This, of course, is not their job. Rather, as the Supreme Court has held, "[A prosecutor] is in a peculiar and very definite sense the servant of the law, the twofold aim of which is that guilt shall not escape or innocence suffer. He may prosecute with earnestness and vigor-indeed, he should do so. But, while he may strike hard blows, he is not at liberty to strike foul ones." All prosecutors purport to operate just this way and I believe that most do. My direct experience is largely with federal prosecutors and, with a few exceptions, I have found them to be fair-minded, forthright and highly conscientious." But there are disturbing indications that a non-trivial number of prosecutors-and sometimes entire prosecutorial offices engage in misconduct that seriously undermines the fairness of criminal trials. The misconduct ranges from misleading the jury, to outright lying in court and tacitly acquiescing or actively participating in the presentation of false evidence by police. 

Prosecutorial misconduct is a particularly difficult problem to deal with because so much of what prosecutors do is secret. If a prosecutor fails to disclose exculpatory evidence to the defense, who is to know? Or if a prosecutor delays disclosure of evidence helpful to the defense until the defendant has accepted an unfavorable plea bargain, no one will be the wiser. Or if prosecutors rely on the testimony of cops they know to be liars, or if they acquiesce in a police scheme to create inculpatory evidence, it will take an extraordinary degree of luck and persistence to discover it-and in most cases it will never be discovered.

There are distressingly many cases where such misconduct has been documented but I will mention just three to illustrate the point. The first is United States v. Stevens, the prosecution of Ted Stevens, the longest serving Republican Senator in history. Senator Stevens was charged with corruption for accepting the services of a building contractor and paying him far below market price-essentially a bribe. The government's case hinged on the testimony of the contractor, but the government failed to disclose the initial statement the contractor made to the FBI that he was probably overpaid for the services. The government also failed to disclose that the contractor was under investigation for unrelated crimes and thus had good reason to curry favor with the authorities.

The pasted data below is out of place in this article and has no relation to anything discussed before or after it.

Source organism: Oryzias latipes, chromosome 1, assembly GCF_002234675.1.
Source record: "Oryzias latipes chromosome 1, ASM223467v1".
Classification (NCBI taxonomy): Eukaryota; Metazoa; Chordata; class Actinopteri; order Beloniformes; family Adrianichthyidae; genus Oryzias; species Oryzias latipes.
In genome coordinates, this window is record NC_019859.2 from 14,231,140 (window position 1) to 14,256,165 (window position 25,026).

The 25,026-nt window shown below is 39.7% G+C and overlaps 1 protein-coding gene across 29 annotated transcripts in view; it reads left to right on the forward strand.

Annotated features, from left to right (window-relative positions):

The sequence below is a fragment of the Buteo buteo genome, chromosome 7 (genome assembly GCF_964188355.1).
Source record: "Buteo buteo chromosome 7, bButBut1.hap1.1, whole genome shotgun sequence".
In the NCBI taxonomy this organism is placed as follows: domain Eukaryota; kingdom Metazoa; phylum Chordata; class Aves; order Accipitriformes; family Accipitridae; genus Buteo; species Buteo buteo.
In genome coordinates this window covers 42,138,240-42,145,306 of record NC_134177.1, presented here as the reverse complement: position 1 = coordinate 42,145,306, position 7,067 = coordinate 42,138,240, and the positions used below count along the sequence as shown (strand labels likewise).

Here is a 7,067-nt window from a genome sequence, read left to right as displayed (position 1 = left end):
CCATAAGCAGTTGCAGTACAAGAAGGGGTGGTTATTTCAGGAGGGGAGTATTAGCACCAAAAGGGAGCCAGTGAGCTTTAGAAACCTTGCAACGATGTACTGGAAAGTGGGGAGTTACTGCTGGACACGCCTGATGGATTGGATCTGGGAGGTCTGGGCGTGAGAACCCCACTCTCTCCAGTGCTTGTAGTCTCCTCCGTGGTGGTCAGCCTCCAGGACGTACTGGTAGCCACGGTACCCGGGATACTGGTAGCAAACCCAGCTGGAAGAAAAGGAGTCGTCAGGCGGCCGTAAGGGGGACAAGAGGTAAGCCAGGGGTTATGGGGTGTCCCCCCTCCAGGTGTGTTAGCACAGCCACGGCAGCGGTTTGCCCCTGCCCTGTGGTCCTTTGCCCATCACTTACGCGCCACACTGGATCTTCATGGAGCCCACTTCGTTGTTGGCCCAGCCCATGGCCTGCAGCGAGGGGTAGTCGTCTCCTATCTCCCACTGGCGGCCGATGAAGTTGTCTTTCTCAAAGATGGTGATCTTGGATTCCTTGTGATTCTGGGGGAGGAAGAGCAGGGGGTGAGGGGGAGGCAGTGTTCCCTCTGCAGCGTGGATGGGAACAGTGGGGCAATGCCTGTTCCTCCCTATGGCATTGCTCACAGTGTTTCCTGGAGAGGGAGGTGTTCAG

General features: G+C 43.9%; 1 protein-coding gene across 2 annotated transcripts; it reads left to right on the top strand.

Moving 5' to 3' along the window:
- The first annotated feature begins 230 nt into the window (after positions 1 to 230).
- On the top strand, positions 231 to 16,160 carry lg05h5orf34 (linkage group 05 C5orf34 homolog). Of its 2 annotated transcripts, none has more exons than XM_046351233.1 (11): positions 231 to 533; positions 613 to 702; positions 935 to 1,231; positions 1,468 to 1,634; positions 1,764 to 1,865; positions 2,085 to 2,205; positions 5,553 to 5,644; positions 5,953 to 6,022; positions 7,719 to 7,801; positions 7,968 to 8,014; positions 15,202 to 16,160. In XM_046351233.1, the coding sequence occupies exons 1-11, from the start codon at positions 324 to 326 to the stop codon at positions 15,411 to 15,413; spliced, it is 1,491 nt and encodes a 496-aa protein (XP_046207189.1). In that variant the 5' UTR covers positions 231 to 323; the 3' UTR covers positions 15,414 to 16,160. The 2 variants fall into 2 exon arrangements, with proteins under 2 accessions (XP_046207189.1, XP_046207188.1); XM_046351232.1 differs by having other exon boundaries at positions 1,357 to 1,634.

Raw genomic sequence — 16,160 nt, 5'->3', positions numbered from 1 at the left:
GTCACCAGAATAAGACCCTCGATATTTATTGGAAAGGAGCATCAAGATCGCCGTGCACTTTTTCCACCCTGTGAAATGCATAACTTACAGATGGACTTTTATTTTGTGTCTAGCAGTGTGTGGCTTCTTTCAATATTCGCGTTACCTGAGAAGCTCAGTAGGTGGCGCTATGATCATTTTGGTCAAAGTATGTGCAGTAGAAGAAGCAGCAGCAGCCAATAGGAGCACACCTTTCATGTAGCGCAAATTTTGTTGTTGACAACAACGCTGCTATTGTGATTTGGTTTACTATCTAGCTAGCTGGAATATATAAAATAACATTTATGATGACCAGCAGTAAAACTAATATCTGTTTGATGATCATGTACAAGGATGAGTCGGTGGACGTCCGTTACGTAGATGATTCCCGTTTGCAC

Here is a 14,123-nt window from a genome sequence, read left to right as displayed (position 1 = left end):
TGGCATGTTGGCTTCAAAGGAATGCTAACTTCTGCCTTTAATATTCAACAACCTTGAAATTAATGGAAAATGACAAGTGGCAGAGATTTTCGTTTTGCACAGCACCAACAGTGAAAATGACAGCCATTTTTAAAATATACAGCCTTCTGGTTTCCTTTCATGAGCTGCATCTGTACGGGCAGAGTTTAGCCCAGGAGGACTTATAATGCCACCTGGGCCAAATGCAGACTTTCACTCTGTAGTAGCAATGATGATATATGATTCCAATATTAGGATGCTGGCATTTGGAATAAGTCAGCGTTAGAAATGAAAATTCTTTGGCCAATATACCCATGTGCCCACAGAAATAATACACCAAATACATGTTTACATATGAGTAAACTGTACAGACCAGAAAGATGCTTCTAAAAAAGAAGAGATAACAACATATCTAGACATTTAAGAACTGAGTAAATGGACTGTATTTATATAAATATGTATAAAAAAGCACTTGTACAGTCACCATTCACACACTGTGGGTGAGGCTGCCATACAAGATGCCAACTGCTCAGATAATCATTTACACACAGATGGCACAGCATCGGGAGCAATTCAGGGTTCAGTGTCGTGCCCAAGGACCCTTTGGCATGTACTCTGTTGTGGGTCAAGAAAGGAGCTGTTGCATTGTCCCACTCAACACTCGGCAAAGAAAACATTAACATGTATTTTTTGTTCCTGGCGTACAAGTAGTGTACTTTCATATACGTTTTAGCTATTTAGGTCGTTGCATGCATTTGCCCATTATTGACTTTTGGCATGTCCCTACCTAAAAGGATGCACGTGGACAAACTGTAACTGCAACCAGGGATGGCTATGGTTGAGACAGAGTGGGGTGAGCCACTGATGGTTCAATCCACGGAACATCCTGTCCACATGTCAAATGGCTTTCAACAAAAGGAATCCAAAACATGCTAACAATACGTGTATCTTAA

Stevens was convicted just a week before he stood for re-election and in the wake of the conviction, he was narrowly defeated, changing the balance of power in the Senate. The government's perfidy came to light when a brave FBI agent by the name of Chad Joy blew the whistle on the government's knowing concealment of exculpatory evidence. Did the government react in horror at having been caught with its hands in the cookie jar? Did Justice Department lawyers rend their garments and place ashes on their head to mourn this violation of their most fundamental duty of candor and fairness? No way, no how. Instead, the government argued strenuously that its ill-gotten conviction should stand because boys will be boys and the evidence wasn't material to the case anyway.

It was only the extraordinary persistence and the courageous intervention of District Judge Emmet Sullivan, who made it clear that he was going to dismiss the Stevens case and then ordered an investigation of the government's misconduct that forced the Justice Department to admit its malfeasance-what else could it do -and move to vacate the former senator's conviction. Instead of contrition, what we have seen is Justice Department officials of the highest rank suffering torn glenoid labrums from furiously patting themselves on the back for having "done the right thing."

The second case comes from my own experience. The defendant was Debra Milke, who spent 23 years on Arizona's death row after a conviction and sentence obtained in 1990 based on an oral confession she supposedly made to Phoenix police detective Armando Saldate Jr. as a result of a 20-minute interrogation. No one was present in the room with Milke except Saldate, who refused to record the session, despite his supervisor's admonition that he do so. When the session ended, Saldate came out with nothing in writing-not even a Miranda waiver-and claimed Milke had confessed; Milke immediately and steadfastly denied it. The jury believed Saldate, but what the prosecution failed to disclose is that Saldate had a long and documented history of lying in court; he also had a serious disciplinary infraction bearing on his credibility: He had sought to extort sex from a lone female motorist and then lied about it when she reported the incident. It is not difficult to imagine that a jury may have been skeptical of Saldate's testimony that Milke confessed, had it known about his track record. But the Maricopa County District Attorney's office did not disclose this information, although it was party to many of the proceedings where Saldate had been found to be a liar.